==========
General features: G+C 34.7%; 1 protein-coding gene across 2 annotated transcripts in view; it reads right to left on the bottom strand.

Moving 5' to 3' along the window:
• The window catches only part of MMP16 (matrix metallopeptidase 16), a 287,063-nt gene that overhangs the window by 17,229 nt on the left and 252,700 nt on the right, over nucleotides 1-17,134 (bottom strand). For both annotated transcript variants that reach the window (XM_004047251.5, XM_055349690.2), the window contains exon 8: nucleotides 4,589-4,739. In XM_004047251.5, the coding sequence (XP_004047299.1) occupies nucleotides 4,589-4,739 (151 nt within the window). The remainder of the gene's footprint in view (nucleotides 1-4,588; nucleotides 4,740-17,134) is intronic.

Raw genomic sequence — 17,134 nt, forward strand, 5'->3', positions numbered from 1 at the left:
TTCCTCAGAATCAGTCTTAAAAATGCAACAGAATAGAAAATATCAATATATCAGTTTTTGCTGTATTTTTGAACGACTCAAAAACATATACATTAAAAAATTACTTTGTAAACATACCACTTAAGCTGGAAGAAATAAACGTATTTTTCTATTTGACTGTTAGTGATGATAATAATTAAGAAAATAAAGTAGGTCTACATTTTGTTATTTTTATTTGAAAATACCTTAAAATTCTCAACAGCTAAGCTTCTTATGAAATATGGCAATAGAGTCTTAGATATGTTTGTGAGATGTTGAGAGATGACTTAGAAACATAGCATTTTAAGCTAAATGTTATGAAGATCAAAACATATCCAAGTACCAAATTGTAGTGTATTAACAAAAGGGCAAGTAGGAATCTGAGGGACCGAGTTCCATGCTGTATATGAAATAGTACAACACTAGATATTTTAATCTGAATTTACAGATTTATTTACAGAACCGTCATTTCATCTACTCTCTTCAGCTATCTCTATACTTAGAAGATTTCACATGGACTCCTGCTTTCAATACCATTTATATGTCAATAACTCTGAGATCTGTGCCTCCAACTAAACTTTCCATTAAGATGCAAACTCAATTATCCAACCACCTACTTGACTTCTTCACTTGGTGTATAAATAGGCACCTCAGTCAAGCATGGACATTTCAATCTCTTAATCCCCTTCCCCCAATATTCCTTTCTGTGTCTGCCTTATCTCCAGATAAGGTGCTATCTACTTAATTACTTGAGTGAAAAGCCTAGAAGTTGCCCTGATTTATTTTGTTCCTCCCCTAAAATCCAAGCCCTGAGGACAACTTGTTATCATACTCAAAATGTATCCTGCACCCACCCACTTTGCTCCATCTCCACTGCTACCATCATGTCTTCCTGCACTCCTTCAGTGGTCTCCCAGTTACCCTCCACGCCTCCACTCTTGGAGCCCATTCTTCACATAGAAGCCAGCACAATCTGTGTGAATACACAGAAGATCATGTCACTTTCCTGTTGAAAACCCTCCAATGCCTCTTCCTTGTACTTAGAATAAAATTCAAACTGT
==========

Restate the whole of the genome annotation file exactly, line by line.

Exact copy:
General features: G+C 34.7%; 1 protein-coding gene across 2 annotated transcripts in view; it reads right to left on the bottom strand.

Moving 5' to 3' along the window:
• The window catches only part of MMP16 (matrix metallopeptidase 16), a 287,063-nt gene that overhangs the window by 17,229 nt on the left and 252,700 nt on the right, over nucleotides 1-17,134 (bottom strand). For both annotated transcript variants that reach the window (XM_004047251.5, XM_055349690.2), the window contains exon 8: nucleotides 4,589-4,739. In XM_004047251.5, the coding sequence (XP_004047299.1) occupies nucleotides 4,589-4,739 (151 nt within the window). The remainder of the gene's footprint in view (nucleotides 1-4,588; nucleotides 4,740-17,134) is intronic.

Raw genomic sequence — 17,134 nt, forward strand, 5'->3', positions numbered from 1 at the left:
TTCCTCAGAATCAGTCTTAAAAATGCAACAGAATAGAAAATATCAATATATCAGTTTTTGCTGTATTTTTGAACGACTCAAAAACATATACATTAAAAAATTACTTTGTAAACATACCACTTAAGCTGGAAGAAATAAACGTATTTTTCTATTTGACTGTTAGTGATGATAATAATTAAGAAAATAAAGTAGGTCTACATTTTGTTATTTTTATTTGAAAATACCTTAAAATTCTCAACAGCTAAGCTTCTTATGAAATATGGCAATAGAGTCTTAGATATGTTTGTGAGATGTTGAGAGATGACTTAGAAACATAGCATTTTAAGCTAAATGTTATGAAGATCAAAACATATCCAAGTACCAAATTGTAGTGTATTAACAAAAGGGCAAGTAGGAATCTGAGGGACCGAGTTCCATGCTGTATATGAAATAGTACAACACTAGATATTTTAATCTGAATTTACAGATTTATTTACAGAACCGTCATTTCATCTACTCTCTTCAGCTATCTCTATACTTAGAAGATTTCACATGGACTCCTGCTTTCAATACCATTTATATGTCAATAACTCTGAGATCTGTGCCTCCAACTAAACTTTCCATTAAGATGCAAACTCAATTATCCAACCACCTACTTGACTTCTTCACTTGGTGTATAAATAGGCACCTCAGTCAAGCATGGACATTTCAATCTCTTAATCCCCTTCCCCCAATATTCCTTTCTGTGTCTGCCTTATCTCCAGATAAGGTGCTATCTACTTAATTACTTGAGTGAAAAGCCTAGAAGTTGCCCTGATTTATTTTGTTCCTCCCCTAAAATCCAAGCCCTGAGGACAACTTGTTATCATACTCAAAATGTATCCTGCACCCACCCACTTTGCTCCATCTCCACTGCTACCATCATGTCTTCCTGCACTCCTTCAGTGGTCTCCCAGTTACCCTCCACGCCTCCACTCTTGGAGCCCATTCTTCACATAGAAGCCAGCACAATCTGTGTGAATACACAGAAGATCATGTCACTTTCCTGTTGAAAACCCTCCAATGCCTCTTCCTTGTACTTAGAATAAAATTCAAACTGT